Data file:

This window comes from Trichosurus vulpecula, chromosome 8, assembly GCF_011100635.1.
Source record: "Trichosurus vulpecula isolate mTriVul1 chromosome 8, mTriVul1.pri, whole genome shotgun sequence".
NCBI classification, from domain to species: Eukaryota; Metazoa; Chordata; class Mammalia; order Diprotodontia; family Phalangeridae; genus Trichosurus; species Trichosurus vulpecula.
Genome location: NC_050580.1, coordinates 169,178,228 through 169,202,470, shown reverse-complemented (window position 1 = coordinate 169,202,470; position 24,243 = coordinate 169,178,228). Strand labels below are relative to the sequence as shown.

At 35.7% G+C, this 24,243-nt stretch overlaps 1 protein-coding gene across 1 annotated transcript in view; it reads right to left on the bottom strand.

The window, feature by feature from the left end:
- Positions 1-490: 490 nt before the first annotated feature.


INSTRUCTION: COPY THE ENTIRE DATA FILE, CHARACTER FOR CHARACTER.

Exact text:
This window comes from Trichosurus vulpecula, chromosome 8, assembly GCF_011100635.1.
Source record: "Trichosurus vulpecula isolate mTriVul1 chromosome 8, mTriVul1.pri, whole genome shotgun sequence".
NCBI classification, from domain to species: Eukaryota; Metazoa; Chordata; class Mammalia; order Diprotodontia; family Phalangeridae; genus Trichosurus; species Trichosurus vulpecula.
Genome location: NC_050580.1, coordinates 169,178,228 through 169,202,470, shown reverse-complemented (window position 1 = coordinate 169,202,470; position 24,243 = coordinate 169,178,228). Strand labels below are relative to the sequence as shown.

At 35.7% G+C, this 24,243-nt stretch overlaps 1 protein-coding gene across 1 annotated transcript in view; it reads right to left on the bottom strand.

The window, feature by feature from the left end:
- Positions 1-490: 490 nt before the first annotated feature.